@Laurie, “unfortunately”, when we started trying to lose weight last summer, we found several restaurant meals that were healthy and filling and helped us lose weight. But it does limit our options.

  7. #5 is key, I think. I keep some things on hand that are easy to do. They’re not fancy, but they’re always available(because they’re frozen mostly) and they work in a pinch.

  8. C-Joy says

    We like to go out to eat for lunch! The prices are cheaper, but you still get huge portions. We only eat half the meal, so we have leftovers for lunch the next day 🙂

    • Jessica says

      @C-Joy, our family eats every little bite. We probably aren’t going to the same restaurants. Ours are faster food. Or I’m underbuying. But, my kids are ravenous 24-7. No matter what I feed them.

  9. Lizzy says

    I need to remember the tip about paper products! My wonderful husband cleans up, but he doesn’t always have time to finish everything. That makes him feel overwhelmed and defeated (who wouldn’t feel that way?!), and then I feel frustrated by a messy kitchen when I have to cook again. He would love to have a day off from so much washing. I’m going to see if I have the plates to do this tonight! With a sick toddler in the house right now, we could use the breather, however small.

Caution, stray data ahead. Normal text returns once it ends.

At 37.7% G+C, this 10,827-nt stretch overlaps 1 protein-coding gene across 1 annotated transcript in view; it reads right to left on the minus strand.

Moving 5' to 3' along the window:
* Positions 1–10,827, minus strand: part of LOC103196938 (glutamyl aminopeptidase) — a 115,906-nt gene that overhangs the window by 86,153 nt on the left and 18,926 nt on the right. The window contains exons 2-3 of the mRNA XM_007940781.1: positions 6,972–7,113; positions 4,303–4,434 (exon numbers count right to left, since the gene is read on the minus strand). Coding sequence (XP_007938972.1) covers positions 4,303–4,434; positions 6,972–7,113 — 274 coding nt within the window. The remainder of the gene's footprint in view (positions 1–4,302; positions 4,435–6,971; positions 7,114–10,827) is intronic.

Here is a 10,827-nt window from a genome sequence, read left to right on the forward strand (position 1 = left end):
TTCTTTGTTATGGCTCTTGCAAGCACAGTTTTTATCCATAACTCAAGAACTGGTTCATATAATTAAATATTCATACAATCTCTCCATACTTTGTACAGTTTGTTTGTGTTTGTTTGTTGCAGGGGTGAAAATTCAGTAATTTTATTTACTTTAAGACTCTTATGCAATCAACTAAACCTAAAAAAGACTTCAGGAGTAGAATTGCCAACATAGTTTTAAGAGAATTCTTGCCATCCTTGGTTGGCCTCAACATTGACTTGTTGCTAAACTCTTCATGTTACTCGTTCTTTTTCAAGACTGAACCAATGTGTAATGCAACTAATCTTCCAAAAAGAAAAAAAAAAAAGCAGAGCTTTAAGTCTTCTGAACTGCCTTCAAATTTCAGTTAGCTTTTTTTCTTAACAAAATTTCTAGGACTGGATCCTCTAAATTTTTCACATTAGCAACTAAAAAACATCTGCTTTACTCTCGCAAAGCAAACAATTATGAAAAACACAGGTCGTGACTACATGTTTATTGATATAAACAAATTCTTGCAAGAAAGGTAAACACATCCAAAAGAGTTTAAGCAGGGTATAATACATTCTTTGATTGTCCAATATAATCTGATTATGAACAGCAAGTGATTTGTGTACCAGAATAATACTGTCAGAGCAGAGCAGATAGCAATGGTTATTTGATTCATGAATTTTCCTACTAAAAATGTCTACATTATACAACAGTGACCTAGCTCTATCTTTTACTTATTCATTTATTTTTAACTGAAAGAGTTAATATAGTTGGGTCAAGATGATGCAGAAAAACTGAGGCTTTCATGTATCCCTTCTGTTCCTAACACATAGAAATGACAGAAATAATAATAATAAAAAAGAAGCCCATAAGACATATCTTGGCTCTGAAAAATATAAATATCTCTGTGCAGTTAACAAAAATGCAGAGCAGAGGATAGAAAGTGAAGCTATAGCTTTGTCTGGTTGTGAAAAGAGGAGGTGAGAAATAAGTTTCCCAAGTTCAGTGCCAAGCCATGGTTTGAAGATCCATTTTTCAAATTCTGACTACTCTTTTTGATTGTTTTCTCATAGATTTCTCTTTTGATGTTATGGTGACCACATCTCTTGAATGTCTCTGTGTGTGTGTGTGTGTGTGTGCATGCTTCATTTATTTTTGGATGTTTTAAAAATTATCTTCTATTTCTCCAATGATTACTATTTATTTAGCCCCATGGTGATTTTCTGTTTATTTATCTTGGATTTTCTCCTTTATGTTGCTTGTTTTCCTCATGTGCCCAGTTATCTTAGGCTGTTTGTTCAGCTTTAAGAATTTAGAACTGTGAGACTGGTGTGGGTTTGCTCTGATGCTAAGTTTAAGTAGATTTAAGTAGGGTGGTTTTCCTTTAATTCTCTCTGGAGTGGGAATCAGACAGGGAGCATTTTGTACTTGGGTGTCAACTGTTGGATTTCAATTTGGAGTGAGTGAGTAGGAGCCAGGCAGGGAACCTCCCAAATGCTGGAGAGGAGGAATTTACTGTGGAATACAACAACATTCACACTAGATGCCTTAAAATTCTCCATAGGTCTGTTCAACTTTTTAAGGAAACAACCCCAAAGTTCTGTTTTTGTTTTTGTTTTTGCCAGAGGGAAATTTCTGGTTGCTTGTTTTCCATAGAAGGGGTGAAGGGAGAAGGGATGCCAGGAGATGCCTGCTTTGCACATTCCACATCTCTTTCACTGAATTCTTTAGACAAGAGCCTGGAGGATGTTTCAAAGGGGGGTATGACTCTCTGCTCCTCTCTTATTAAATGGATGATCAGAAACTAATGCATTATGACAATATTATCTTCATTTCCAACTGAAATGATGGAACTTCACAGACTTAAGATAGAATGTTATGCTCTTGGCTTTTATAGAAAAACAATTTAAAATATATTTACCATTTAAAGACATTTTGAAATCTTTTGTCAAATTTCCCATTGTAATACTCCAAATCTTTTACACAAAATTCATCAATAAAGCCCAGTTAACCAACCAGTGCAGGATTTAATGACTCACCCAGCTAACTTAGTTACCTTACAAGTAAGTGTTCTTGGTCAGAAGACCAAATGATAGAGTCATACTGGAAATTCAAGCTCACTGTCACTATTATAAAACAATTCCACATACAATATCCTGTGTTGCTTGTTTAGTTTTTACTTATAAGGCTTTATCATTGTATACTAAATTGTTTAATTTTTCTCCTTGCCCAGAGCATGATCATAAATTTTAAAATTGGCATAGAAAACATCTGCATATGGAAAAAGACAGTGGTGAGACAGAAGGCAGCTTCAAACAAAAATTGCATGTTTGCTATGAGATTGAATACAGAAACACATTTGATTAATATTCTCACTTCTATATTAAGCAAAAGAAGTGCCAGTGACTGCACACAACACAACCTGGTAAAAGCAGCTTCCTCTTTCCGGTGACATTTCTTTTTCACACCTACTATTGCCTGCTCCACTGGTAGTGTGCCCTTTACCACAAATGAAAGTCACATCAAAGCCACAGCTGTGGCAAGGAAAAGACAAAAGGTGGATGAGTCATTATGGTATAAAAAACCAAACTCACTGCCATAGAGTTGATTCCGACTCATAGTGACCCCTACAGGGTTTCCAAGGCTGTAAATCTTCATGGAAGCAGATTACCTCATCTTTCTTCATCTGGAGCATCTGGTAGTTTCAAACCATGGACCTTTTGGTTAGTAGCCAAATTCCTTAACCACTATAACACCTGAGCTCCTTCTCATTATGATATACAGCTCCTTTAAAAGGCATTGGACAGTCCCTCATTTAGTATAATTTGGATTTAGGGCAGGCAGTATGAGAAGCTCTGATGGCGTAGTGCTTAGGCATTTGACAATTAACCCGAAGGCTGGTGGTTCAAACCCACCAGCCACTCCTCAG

• Jessica says

      @Lizzy, back in my early days of motherhood, paper plates were the norm just to survive. Nowadays they are the exception, but I realize how easy they make things.

  10. KimH says

    For me, the biggest thing that will prompt me to order out is if I am out doing loads of errands and dont have a plan. It just plain ol wears me out & the last thing in the world I want to do is cook when Im exhausted.

    When Im working, I often have crock pot meals going, I’ll make a pressure cooker meal, or I’ll leave my frozen meat in the skin to thaw in the morning. Having no plan at all invites me to fail.. not only with home cooked meals but with meals that work well for the way I eat.. (gluten free, whole real foods, & Weight Watchers-).

  11. Molly says

    Our first year out of college, there was no way we could afford to eat out, but I missed pizza (a twice-weekly occurrence in college, courtesy of the pep band). So I learned to make it! I’m quite proud of the two kinds I can make – a nice fluffy crust, and a nice thin crust.
    We avoid eating out by cooking on the weekends. If we have food ready to go in the fridge, it’s much easier to just grab and heat than go out, wait in line, pay for food, wait some more… And we almost always have something like veggie burgers (boca burgers go on sale about twice a year, we stock up) or burritos or soup in the freezer.
    And we figured out which peanut sauce from Trader Joes is the good one so we can make pad thai-ish at home.
    I’m still trying to figure out the best pancake mix for us – homemade, of course. Darn, we’ll have to experiment and eat lots of pancakes!


  1. […] I believe that eating at home is key to improving your family’s diet. Despite the claims of the science teacher losing weight at McDonalds, I just don’t believe that a regular diet restaurant fare is going to make you healthy. I think it’s in our best interests (for health as well as our wallets) to avoid eating out. […]